GDC's woes continue

The remaining core asset for GDC is its field services division

Beleaguered technology company GDC was forced to seek NZX approval to sell its iVASP ASP business without first asking for shareholder approval.

GDC sought a waiver to a rule that transactions involving the sale of assets worth more than 50% of a company’s market capitalisation must go to a shareholder meeting for approval.

GDC was granted the waiver on March 2 after the NZX agreed that the sale should be allowed to proceed because GDC’s market capitalisation had slipped from $7,716,280 in October to $1,122,268 on March 1.

The exchange ruled that given the March 1 market capitalisation was less than 20% of what it was in October, “the rule imposes an unreasonable restriction on the ability of GDC to realise assets”.

GDC then sold iVASP to Compass Communications for $850,000 in a deal that followed close on the sale of its voice services division to Cogent earlier this year for $1.3 million.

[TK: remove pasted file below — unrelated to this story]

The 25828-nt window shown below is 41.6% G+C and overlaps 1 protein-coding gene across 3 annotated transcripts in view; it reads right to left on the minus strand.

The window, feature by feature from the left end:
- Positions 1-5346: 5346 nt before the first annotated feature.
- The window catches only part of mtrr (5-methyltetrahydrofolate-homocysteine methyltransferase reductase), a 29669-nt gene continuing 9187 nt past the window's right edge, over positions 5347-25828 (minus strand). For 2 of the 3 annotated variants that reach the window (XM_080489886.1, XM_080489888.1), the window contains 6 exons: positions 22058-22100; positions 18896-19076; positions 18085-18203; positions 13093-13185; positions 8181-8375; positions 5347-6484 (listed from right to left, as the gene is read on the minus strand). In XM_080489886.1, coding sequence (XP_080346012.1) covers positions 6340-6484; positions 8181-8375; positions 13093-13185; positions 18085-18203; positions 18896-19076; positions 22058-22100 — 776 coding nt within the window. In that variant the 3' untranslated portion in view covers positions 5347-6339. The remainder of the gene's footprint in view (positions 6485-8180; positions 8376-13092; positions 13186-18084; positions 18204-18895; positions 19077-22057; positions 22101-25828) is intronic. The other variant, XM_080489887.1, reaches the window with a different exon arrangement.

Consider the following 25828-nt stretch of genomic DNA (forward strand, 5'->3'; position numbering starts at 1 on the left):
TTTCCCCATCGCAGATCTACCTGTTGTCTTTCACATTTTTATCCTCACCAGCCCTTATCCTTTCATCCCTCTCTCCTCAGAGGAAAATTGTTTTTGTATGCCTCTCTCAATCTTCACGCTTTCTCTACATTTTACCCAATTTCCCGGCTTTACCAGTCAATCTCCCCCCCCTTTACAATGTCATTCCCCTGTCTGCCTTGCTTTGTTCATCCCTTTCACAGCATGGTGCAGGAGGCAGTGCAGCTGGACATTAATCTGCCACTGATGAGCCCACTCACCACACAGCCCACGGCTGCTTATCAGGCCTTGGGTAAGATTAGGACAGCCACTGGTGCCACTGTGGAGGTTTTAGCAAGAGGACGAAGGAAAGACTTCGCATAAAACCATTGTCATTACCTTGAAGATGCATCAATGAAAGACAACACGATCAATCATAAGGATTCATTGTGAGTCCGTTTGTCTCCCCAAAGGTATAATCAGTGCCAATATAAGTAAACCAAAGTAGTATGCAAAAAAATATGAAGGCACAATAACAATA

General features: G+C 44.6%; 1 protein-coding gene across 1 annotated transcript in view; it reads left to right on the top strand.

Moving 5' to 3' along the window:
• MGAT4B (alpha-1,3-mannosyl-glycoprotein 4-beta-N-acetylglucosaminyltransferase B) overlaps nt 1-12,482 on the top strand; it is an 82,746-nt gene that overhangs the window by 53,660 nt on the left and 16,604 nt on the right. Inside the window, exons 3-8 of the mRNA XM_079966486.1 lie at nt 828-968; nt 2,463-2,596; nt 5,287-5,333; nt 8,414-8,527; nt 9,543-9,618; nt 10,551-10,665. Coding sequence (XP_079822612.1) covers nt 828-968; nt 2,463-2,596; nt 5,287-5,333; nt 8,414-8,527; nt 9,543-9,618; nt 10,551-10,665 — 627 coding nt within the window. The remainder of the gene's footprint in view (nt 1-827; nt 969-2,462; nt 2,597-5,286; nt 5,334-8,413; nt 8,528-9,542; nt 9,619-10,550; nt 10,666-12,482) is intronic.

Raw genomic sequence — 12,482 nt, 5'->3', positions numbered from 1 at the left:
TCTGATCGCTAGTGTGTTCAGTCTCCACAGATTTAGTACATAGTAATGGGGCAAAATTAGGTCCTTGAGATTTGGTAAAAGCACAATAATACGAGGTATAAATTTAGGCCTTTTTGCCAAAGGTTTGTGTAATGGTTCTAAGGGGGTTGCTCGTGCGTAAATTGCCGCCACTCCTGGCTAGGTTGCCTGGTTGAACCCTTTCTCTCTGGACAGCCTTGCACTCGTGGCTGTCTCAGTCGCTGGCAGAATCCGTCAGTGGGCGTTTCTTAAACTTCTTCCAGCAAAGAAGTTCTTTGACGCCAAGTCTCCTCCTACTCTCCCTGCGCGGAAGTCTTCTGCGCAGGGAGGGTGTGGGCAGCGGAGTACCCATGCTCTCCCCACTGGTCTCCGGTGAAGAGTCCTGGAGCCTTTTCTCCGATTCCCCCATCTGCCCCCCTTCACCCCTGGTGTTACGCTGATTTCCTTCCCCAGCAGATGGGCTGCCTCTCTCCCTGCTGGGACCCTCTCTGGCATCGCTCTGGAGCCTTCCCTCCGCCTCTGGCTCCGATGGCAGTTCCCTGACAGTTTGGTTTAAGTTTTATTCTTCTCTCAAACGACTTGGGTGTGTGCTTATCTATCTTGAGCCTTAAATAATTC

The remaining core asset for GDC is its field services division.

GDC’s shares were suspended from trading on the NZX earlier this month following its failure to file its annual results for last year by March 1.

In February, GDC’s directors announced that the company’s results for the year to December 31 were expected to be worse than a $1.7 million loss estimated in November.

The NZX noted earlier this month that GDC “was due to announce its preliminary year end results on February 28 but missed this deadline due to the recent resignation of its chief financial officer and loss of other accounting staff and the recent distractions associated with the sale of the voice business and the current sales processes underway regarding GDC’s other business divisions.”

GDC has scheduled a shareholder meeting next month to discuss the future direction of the company.

Late last year GDC made 27 Auckland-based staff redundant, a 25% reduction in its headcount in the region.

At the time, GDC managing director Ross Jenkins told Computerworld that changes in the voice services market, such as the arrival of IP telephony as a viable technology and the move into voice services by systems integrators contributed to the conditions that made the cuts necessary.

He also cited Telecom’s entry into that market as a factor, saying “Telecom management have changed their strategy in the [six months to December] and are now actively selling CPE [customer premises equipment] voice equipment.”